From the first moment I saw the trailers for The Witches, I wanted to see it. I love Roald Dahl and his books, but most of all, the movie looked wicked, the effects awesome, and the cast stellar. I find Octavia Spencer excellent in everything she is in and Anne Hathaway as a villain sounded intriguing. Stanley Tucci is one of my favorite actors. I just hoped that the trailer matched the movie. The Witches has incredible effects, amazing design on the witches with a smart decision to change up the story to set in the South along with incredible acting.
Directed by Robert Zemeckis, starring Octavia Spencer, Anne Hathaway, Stanley Tucci, and Chris Rock, The Witches based on the novel of the same name by Roald Dahl, it is set in 1968 Alabama where a young orphaned boy (Jahzir Kadeem Bruno) goes to live with his grandmother and discovers witches are real. When the pair escape to a hotel from a curse by one of the witches, he stumbles onto an entire conference of them and their plot to turn all children into mice. He and his Grandmother (Octavia Spencer), aided by two children turned into mice, Bruno (Codie-Lei Eastick) and Mary (Kristin Chenoweth), must thwart the designs of the witches and their leader, The Grand High Witch (Anne Hathaway) while staying out of the watchful eye of the hotel manager (Stanley Tucci). Chris Rock narrates the entire tale as the grown version of the boy but the mystery is whether he manages to escape the curse of the witches.
There are several facets to the movie that just made it delightful for me. One of the biggest reasons that I found this a worthy successor to the 90’s version is simply the special effects, the design of the witches. Not only is Anne Hathaway’s character well designed, each detail thought out but it creates an effect of creepiness and makes the High Witch almost snake-like in appearance. I love the effect of her mouth widening and the ability of the witches to sniff out children. Beyond the design of the witches, there is also the design of the mice. They look perfect, just like real mice but the design allows for movement and adventure.
The story is also moved from the nineties version. In this version, the young boy is orphaned in 1968 and he moves to Alabama with his grandmother. It creates the ability of the film to address racism as an undertone to the witches themselves. In the film, the witches consider humans lesser, prey to be eaten and used, treating children much the way white people have treated people of color. While more blatant, setting the story in the South reinforces the idea of racism being questioned both in the story and in the original book. And only by looking at these concepts in books and films can we address them and change the way we treat others around us. Having Olivia Spencer’s character go to a hotel where most of the staff is black is a commentary that addresses just how prevalent racism is. And by having the hero of the story be a black woman, to change that initial story is to change the overall attitudes that white people are always the hero. Stanley Tucci, as the hotel manager, is obstructive and useless in helping the children. Both the children and the grandmother are the true heroes of the story. That diversity is what I love the best.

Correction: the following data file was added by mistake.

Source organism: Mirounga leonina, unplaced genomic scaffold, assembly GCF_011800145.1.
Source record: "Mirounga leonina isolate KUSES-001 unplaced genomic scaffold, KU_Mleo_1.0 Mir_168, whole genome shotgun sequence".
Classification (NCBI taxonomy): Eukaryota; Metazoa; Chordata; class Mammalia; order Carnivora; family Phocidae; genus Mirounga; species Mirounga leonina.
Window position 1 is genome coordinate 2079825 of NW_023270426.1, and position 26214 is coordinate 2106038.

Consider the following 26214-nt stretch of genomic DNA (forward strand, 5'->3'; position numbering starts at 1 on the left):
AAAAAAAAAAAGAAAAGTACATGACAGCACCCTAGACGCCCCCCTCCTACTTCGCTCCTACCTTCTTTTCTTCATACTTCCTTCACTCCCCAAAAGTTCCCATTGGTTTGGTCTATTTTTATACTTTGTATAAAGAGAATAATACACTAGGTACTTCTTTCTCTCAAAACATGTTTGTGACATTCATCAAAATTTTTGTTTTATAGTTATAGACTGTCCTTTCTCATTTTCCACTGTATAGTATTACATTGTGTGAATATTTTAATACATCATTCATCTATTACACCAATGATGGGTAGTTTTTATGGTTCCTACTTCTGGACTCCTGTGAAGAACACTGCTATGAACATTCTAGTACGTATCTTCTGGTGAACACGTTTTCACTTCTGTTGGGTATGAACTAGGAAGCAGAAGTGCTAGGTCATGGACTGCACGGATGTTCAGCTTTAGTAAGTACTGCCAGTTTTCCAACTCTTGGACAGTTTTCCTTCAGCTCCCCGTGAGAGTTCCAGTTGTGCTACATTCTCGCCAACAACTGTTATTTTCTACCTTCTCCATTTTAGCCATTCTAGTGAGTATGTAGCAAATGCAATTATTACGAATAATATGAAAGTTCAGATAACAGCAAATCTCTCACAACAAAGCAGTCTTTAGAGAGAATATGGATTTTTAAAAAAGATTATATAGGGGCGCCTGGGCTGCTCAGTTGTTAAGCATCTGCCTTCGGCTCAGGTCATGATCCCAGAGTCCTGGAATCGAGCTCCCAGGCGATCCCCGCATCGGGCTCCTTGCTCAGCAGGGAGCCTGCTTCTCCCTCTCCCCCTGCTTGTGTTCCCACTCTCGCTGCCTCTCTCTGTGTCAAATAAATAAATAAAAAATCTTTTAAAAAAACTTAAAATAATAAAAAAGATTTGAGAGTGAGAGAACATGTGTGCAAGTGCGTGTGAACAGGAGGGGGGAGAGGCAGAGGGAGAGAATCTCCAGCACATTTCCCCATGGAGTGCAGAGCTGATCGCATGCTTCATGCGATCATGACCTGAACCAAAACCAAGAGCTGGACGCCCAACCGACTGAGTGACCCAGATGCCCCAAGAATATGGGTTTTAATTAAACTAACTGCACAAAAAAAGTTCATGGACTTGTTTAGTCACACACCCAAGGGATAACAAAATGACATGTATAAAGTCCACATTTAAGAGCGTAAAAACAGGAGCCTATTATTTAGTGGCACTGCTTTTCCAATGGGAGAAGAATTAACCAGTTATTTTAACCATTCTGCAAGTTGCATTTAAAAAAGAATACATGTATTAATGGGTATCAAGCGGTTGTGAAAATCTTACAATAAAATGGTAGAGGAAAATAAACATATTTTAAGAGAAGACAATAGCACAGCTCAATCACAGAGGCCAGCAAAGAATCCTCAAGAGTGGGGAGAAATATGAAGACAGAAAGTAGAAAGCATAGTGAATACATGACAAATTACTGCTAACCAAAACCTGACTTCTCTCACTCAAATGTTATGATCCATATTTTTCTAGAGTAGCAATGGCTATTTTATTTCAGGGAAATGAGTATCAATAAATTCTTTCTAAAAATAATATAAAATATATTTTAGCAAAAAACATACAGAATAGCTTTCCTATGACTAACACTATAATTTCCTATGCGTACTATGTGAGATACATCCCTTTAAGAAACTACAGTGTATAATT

Undoubtedly in a lesser cast, these ideas would not be as clear. But Robert Zemeckis has true skill at building both comedy and creepiness in a movie. Octavia Spencer is perfect, her portrayal both warm and loving, but also tough and able to stand up to evil. Anne Hathaway is creepy, funny, and brilliant in her portrayal of the Grand High Witch. The actors of the three children, Jahzir Kadeem Bruno as the orphaned Hero Boy, Codie-Lei Eastick as Bruno, and Kristin Chenoweth as Mary are all engaging in their portrayals, voicing the three children before and after they are turned into mice, each strong and resilient characters in this story of both heroism and the prices of magic. Chris Rock voices the older Hero boy narrating the story after the events of the hotel and he is strong, helping to build a compelling story. Stanley Tucci is his normal self, bringing his beautiful comedic timing and strong acting to the role of the hotel manager.
While it is not terribly scary, with the effects and design of the witches, the film is completely enjoyable, blending comedy and eeriness alongside social commentary about both the South and the current social climate. While I’m not always a fan of witches being portrayed as the bad guys, this film does it well, playing up the effects for both the comedy and story. The film is completely captivating and the performances outstanding. I was charmed and thoroughly enjoyed the movie. If you like Roald Dahl or any of the actors, this film is perfect for you.
Rating: 5 out of 5 mice.